After firing eight journalists, the South African broadcaster now has to properly justify its reasons and explain why it shouldn’t be held liable for the costs.

The South African Broadcasting Corporation (SABC) is still in deep waters. After eight journalists were fired last month, the corporation has been under charge by South Africa’s Labour Court, and was asked to submit affidavits to justify its decisions.

The eight professionals were fired because they openly and publicly opposed SABC’s directions to ban the coverage of violent images and protests happening in the country.  Seven of them were reinstated following a Labour Court decision last week. The Court then asked Sebolelo Ditlhakanyane and Simon Tebele to explain their reasons and also why they should not be held personally liable for the expenses of the case.

Simon Tebele, who was recently appointed as Head of News, distanced himself from the decision to fire the journalists. Tebele said he was complying with SABC policies and disciplinary code of conduct and thus should not be charged for the court case.

On the other hand, Ditlhakanyane, Head of Radio News, said she solely followed Tebele’s instructions and stated where she disagreed with them.

According to Solidarity’s Centre for Fair Labour Practices the explanations for their decisions is unclear and vague.  “Instead of putting direct and pertinent evidence before court, the sworn affidavits only contain very vague assertions,” the head of Solidarity, Anton van der Bijl said.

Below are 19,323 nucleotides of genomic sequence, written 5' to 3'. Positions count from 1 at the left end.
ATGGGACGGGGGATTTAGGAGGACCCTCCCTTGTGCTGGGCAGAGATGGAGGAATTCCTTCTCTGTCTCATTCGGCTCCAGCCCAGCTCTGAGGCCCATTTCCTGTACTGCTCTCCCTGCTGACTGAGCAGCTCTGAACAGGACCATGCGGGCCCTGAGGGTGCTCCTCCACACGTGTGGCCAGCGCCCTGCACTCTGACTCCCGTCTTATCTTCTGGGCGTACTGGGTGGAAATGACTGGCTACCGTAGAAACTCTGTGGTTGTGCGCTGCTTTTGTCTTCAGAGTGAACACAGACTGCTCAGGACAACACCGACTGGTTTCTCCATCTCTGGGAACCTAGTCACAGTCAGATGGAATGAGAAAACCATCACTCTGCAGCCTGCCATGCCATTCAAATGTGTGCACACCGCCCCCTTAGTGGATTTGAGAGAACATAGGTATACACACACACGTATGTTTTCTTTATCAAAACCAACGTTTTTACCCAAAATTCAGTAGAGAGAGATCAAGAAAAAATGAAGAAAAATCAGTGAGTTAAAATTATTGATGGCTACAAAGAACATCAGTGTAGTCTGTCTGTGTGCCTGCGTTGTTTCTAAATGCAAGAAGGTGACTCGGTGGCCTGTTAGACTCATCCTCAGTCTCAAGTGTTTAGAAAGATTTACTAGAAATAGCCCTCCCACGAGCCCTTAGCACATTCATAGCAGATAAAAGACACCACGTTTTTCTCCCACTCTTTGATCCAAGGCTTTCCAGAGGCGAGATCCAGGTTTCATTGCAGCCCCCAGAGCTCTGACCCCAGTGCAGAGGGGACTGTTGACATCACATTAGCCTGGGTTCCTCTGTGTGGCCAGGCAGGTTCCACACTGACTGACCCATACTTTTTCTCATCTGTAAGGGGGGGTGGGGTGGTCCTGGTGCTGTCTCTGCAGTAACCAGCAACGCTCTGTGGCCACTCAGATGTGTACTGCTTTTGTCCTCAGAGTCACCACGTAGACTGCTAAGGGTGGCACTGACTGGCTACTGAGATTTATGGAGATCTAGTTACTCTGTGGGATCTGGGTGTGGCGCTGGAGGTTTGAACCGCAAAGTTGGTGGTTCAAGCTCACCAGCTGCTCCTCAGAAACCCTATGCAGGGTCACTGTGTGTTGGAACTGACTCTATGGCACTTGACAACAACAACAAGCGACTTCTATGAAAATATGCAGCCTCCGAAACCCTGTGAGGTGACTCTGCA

Various human rights organisations have now spoken out and encouraged SABC to guarantee and protect rights granted by the country’s constitution, such as freedom of expression. For example, the South African Human Rights Commission (SAHRC) urged SABC to consider its role in advocating these rights, regarded as “critical pillars upon which our democracy may progressively flourish”, said spokesperson Gail Smith.

Even if the organisation said it is currently unable to investigate the charges, it has been monitoring and will continue to monitor “with concern, developments around recent allegations of mismanagement, poor corporate governance, questionable editorial decisions and unfair labour practices taking place at the public broadcaster”.

The organisation further urged the South African broadcaster “to stay true to the principles of maximum disclosure, openness, transparency and accountability, limiting rights only to the extent permissible in our constitution”.